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How to Make Homemade Electrolytes for Chickens

Knowing how to make homemade electrolytes (and keeping some on hand) for your chickens in the summer is valuable in case of heat exhaustion, stress or dehydration.

Having some electrolytes on hand in your chicken first aid kit is always a good idea.

Administered in cases of heat exhaustion, injury, stress or dehydration, electrolytes could be the difference between life and death for an ailing hen or baby chick.

If you live in an extremely hot climate, or often have chicks shipped through the mail, it's a good idea to mix up a batch of the dry ingredients to always keep on hand.

You can use plain Pedialyte and add it to your chickens' water during a heatwave, but I like having the electrolytes in a powder form that I can measure out and add to my flock's water as needed.

Homemade Electrolytes for Chickens 

What Electrolytes Do

Electrolytes are very important to proper body function in animals and people. Electrolytes replace sodium, potassium and minerals in the body lost due to stress, overheating or dehydration. 

They also rehydrate and rebalance the body's pH levels (acidity) which are extremely important for proper body functions.

Much like an athlete will drink Gatorade after a race, or a baby will be given Pedialyte for vomiting or diarrhea, sometimes chickens need a little boost and some rebalancing.

When to Use Electrolytes for Chickens

Electrolytes can be beneficial to chicks and chickens in these situations:

  • in cases of heat exhaustion
  • for chicks suffering from shipping/travel stress or weak chicks
  • to aid with stress from a predator attack 
  • when treating an injury
  • in cases of diarrhea
  • birds suffering from another health issue
  • to aid a sick bird without much appetite

The recipe below is pretty standard and a good one to bookmark for an emergency, although I definitely recommend mixing up a batch and keeping it with your chicken first aid kit - just in case.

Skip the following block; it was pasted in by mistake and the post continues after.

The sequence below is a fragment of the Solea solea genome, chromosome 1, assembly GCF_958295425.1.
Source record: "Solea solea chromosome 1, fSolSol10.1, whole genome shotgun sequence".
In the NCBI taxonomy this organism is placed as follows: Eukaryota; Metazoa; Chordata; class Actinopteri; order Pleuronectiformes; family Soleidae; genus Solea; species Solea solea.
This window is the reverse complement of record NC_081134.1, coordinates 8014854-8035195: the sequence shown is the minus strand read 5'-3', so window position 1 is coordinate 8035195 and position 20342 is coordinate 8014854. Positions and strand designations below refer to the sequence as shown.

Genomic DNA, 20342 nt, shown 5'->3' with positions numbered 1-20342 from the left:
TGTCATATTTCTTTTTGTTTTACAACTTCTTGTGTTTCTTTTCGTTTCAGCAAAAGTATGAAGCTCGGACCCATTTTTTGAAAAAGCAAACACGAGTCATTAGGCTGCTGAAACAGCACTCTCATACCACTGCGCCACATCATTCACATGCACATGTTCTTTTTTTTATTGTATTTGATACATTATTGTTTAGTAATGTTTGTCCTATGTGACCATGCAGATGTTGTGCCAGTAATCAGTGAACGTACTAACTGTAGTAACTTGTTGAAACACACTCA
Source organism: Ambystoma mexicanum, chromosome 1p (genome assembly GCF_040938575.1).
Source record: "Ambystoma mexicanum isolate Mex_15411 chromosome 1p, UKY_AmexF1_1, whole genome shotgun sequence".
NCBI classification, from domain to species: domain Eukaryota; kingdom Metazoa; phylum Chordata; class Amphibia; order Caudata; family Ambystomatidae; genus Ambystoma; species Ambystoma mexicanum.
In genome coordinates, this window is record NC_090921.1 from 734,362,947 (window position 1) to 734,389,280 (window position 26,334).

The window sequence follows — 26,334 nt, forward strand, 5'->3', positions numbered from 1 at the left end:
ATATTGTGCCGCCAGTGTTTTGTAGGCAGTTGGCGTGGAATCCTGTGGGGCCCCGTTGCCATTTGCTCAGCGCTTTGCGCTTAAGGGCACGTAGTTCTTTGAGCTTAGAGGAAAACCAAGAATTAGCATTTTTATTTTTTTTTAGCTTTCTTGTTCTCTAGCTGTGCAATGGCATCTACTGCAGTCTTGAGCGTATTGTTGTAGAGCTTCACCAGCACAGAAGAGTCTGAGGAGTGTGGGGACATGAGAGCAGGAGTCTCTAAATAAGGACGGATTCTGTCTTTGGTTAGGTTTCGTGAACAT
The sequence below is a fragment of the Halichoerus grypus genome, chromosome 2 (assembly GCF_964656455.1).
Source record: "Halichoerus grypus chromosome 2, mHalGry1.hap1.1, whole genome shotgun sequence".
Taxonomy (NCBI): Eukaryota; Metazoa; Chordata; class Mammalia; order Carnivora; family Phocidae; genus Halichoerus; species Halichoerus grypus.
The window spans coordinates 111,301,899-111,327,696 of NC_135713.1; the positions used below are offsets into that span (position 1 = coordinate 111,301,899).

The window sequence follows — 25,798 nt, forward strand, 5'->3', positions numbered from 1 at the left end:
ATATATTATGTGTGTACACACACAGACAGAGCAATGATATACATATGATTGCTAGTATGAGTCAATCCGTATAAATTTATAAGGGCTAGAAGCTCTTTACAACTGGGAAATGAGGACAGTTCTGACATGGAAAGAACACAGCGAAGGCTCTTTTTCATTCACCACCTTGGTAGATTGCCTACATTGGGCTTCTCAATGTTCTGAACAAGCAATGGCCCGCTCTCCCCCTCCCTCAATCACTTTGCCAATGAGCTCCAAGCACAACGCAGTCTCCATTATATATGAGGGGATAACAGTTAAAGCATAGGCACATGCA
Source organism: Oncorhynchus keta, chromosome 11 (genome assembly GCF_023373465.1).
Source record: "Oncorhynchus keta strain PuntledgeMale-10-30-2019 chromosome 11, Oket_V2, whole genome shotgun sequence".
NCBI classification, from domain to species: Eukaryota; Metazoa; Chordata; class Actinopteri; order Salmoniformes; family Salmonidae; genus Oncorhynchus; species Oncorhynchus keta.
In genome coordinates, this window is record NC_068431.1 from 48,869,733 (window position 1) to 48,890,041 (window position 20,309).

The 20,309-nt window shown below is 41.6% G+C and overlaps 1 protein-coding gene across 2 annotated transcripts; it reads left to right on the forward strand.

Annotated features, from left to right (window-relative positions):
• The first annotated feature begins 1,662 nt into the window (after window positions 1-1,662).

Then you can just measure out the powder as needed to add to your chickens' water.

Although you can omit the potassium chloride in the recipe if you don't have it or can't find it, it's very important to use sea salt versus regular table salt. 

Table salt doesn't have the high levels of trace minerals, namely potassium and calcium, that sea salt does.

How to Make Homemade Electrolytes for Chickens

8 teaspoons granulated sugar
1/2 teaspoon sea salt
1/2 teaspoon baking soda
1/2 teaspoon potassium chloride (optional, you can find it HERE)

Stir or whisk the dry ingredients in a small container with a lid.  ( If you don't have the potassium chloride, you can just omit it.) 

Store in a cool, dry place until needed.

How to Use Homemade Electrolytes

To use your homemade electrolyte powder, measure out 6 teaspoons of the mixture into a gallon of water (or add 1.5 teaspoon to a quart of water).

Offer to chicks or adult chickens for several hours as their sole water source and then offer plain water for several hours.  Repeat until symptoms subside.

In extreme cases, a stronger version of 2 teaspoons may be stirred into a cup of water and administered by eyedropper a few drops at a time.

Only use when needed in cases of emergency. Discard any unused liquid solution at the end of each day. Dried mixture can be stored in a cool, dry place almost indefinitely.

Now that you've made the electrolytes, did you know that you can mix them into some water and make electrolyte ice cubes to add to your flock's water? Read this article for the how-to.

Chickens really struggle in the summer heat, so anything you can do to help them get through it is going to be beneficial. Keeping homemade electrolytes on hand for your chickens is a great star! 

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Further reading:
Electrolyte Ice Cubes for Chickens
Hot weather, acidosis and homemade electrolytes
Helping your chickens beat the heat

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